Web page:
The State College Area school board was presented at its meeting on Monday with a revised version of the extended school day proposal.
Superintendent Bob O’Donnell and Assistant Superintendent Vernon Bock outlined the proposal, which adds 44 minutes to the elementary school day, requiring students to start earlier, and shifts the secondary and high school hours by about 30 minutes. The changes would be implemented for the 2018-2019 school year.
The proposal was created in collaboration with teachers, staff members, parents and community members to align with the district’s strategic goals to engage and support the whole student, foster continuous growth for every child and close individual achievement and opportunity gaps, according to a district release.
To explain the proposal further, the district has cited recommendations from the American Academy of Pediatrics based on sleep research that suggests later start times and increased sleep times for adolescents can improve physical and mental health, academic performance and quality of life.
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The district’s proposal does not address the affects, if any, of shortening elementary school student’s sleep periods as a result of the change.
Under the revised proposal, the elementary start time moves from 8:44 a.m. back to 8:10 a.m. and the day would end at 3 p.m. instead of 2:50 p.m. Middle and high school students would start at 8:40 a.m. instead of 8:10 a.m. and their day would end at 3:42 p.m. and 3:40 p.m. instead of 3:12 p.m. and 3:16 p.m. respectively.
In April, Bock presented the board with the initial version of the proposal. The most significant change to the revision is the elementary start time, which was changed from 8 a.m. to 8:10 a.m.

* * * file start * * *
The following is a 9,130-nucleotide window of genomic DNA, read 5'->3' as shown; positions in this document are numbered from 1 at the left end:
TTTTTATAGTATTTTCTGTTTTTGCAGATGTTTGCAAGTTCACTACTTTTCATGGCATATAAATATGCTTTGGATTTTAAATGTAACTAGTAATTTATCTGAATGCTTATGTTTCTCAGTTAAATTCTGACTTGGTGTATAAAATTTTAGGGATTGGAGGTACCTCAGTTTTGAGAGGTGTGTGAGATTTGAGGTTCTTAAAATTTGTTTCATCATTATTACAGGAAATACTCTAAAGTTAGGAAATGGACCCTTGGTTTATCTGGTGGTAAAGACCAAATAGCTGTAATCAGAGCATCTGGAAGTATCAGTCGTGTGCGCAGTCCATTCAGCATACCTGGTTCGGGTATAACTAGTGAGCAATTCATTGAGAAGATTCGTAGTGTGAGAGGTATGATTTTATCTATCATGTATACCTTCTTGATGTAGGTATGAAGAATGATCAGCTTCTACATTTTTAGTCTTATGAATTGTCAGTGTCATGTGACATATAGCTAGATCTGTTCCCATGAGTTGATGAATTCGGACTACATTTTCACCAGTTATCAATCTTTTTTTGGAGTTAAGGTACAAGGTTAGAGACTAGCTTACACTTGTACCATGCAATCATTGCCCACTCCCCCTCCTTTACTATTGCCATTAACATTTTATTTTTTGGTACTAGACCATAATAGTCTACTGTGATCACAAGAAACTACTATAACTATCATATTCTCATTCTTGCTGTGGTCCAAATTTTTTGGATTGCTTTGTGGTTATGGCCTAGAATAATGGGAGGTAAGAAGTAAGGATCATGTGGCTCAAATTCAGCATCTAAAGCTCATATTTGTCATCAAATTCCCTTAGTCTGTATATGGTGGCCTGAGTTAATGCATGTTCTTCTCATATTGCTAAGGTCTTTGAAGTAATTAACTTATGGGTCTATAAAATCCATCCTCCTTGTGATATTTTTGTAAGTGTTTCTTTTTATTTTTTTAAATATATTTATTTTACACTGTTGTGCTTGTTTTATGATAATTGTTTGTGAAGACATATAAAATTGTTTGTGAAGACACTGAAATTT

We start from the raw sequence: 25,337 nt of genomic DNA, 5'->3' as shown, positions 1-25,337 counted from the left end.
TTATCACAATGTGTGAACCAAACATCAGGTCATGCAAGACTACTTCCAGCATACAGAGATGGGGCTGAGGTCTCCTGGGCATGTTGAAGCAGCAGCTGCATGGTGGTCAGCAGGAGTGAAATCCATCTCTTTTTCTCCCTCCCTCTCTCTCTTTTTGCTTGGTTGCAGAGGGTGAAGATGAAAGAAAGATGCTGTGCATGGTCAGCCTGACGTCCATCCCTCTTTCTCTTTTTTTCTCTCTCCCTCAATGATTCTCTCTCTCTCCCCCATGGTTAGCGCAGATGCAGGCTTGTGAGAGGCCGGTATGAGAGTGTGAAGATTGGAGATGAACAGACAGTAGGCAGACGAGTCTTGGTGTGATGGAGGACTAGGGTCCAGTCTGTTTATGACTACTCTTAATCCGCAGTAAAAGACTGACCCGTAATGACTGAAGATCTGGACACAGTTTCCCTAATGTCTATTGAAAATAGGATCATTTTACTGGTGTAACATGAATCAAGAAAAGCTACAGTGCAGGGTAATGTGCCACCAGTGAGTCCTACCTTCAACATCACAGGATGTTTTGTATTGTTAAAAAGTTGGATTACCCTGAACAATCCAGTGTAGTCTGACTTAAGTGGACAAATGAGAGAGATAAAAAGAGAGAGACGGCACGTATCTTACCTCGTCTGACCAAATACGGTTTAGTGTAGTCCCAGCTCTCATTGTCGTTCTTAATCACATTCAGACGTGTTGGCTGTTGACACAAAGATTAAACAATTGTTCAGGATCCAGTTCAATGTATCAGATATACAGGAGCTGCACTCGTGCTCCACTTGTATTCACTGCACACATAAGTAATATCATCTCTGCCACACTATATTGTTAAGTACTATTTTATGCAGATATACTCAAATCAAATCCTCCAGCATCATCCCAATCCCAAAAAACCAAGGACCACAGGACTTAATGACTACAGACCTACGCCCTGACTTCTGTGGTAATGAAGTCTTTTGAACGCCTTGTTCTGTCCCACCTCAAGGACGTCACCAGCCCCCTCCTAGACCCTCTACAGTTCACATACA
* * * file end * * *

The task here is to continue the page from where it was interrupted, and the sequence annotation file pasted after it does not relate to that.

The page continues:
Following the April meeting, the district contracted Tyler Technologies, of Latham, N.Y., to conduct a transportation study to assess any changes that would need to be made if the proposal is passed by the board.
Using the study results, the revised proposal estimates that transportation expenses could increase up to $250,000 and $550,000 for transporting SCASD children.
However, the most recent information from the district says that could be less.
“Based upon our analysis thus far, we believe the cost will fall below this original estimate, potentially as low as $250,000,” the district release said.
The district is responsible for busing charter and non-public school children, but the revised proposal transportation estimate does not factor in those costs.
Merle Winn, a Tyler consultant, conducted the study and told the Centre Daily Times in June that under the plan, the district would need more than 10 additional buses to address the transportation needs of the charter and non-public school children, which he said could cost almost $1 million.
Under the proposal a world language course is added to the special area courses, which include art, music, library, health and physical education. The addition of the special course requires the district to add eight to 10 teaching positions, which could cost about $1 million annually, according to the district.
The district will hold public information sessions on Sept. 19 at Park Forest Middle School and Sept. 27 at Mount Nittany Middle School. The events start at 7 p.m.
The board is expected to vote on the proposal on Oct. 9.